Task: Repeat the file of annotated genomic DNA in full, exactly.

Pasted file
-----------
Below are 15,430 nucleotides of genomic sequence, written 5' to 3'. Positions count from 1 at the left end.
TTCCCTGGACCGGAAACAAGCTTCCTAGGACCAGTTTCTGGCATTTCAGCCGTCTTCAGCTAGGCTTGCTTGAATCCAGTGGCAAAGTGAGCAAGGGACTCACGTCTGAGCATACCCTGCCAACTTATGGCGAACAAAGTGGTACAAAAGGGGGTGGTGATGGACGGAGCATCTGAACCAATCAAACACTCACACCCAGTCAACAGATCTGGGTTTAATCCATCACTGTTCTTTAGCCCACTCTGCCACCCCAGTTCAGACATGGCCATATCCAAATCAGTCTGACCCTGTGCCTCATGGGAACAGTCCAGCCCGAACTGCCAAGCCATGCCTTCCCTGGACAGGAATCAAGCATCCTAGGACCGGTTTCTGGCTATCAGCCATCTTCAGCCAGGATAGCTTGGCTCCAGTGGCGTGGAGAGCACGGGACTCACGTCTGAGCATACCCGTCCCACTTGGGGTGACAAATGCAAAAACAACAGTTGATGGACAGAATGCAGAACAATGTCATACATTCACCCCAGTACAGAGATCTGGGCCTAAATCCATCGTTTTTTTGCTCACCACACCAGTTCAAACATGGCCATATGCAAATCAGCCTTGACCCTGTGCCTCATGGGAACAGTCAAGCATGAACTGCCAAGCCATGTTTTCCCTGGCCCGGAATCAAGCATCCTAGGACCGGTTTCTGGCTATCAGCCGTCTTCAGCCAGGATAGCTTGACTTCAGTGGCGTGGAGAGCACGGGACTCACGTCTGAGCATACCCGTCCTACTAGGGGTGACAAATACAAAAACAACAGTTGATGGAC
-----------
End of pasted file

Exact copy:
Below are 15,430 nucleotides of genomic sequence, written 5' to 3'. Positions count from 1 at the left end.
TTCCCTGGACCGGAAACAAGCTTCCTAGGACCAGTTTCTGGCATTTCAGCCGTCTTCAGCTAGGCTTGCTTGAATCCAGTGGCAAAGTGAGCAAGGGACTCACGTCTGAGCATACCCTGCCAACTTATGGCGAACAAAGTGGTACAAAAGGGGGTGGTGATGGACGGAGCATCTGAACCAATCAAACACTCACACCCAGTCAACAGATCTGGGTTTAATCCATCACTGTTCTTTAGCCCACTCTGCCACCCCAGTTCAGACATGGCCATATCCAAATCAGTCTGACCCTGTGCCTCATGGGAACAGTCCAGCCCGAACTGCCAAGCCATGCCTTCCCTGGACAGGAATCAAGCATCCTAGGACCGGTTTCTGGCTATCAGCCATCTTCAGCCAGGATAGCTTGGCTCCAGTGGCGTGGAGAGCACGGGACTCACGTCTGAGCATACCCGTCCCACTTGGGGTGACAAATGCAAAAACAACAGTTGATGGACAGAATGCAGAACAATGTCATACATTCACCCCAGTACAGAGATCTGGGCCTAAATCCATCGTTTTTTTGCTCACCACACCAGTTCAAACATGGCCATATGCAAATCAGCCTTGACCCTGTGCCTCATGGGAACAGTCAAGCATGAACTGCCAAGCCATGTTTTCCCTGGCCCGGAATCAAGCATCCTAGGACCGGTTTCTGGCTATCAGCCGTCTTCAGCCAGGATAGCTTGACTTCAGTGGCGTGGAGAGCACGGGACTCACGTCTGAGCATACCCGTCCTACTAGGGGTGACAAATACAAAAACAACAGTTGATGGAC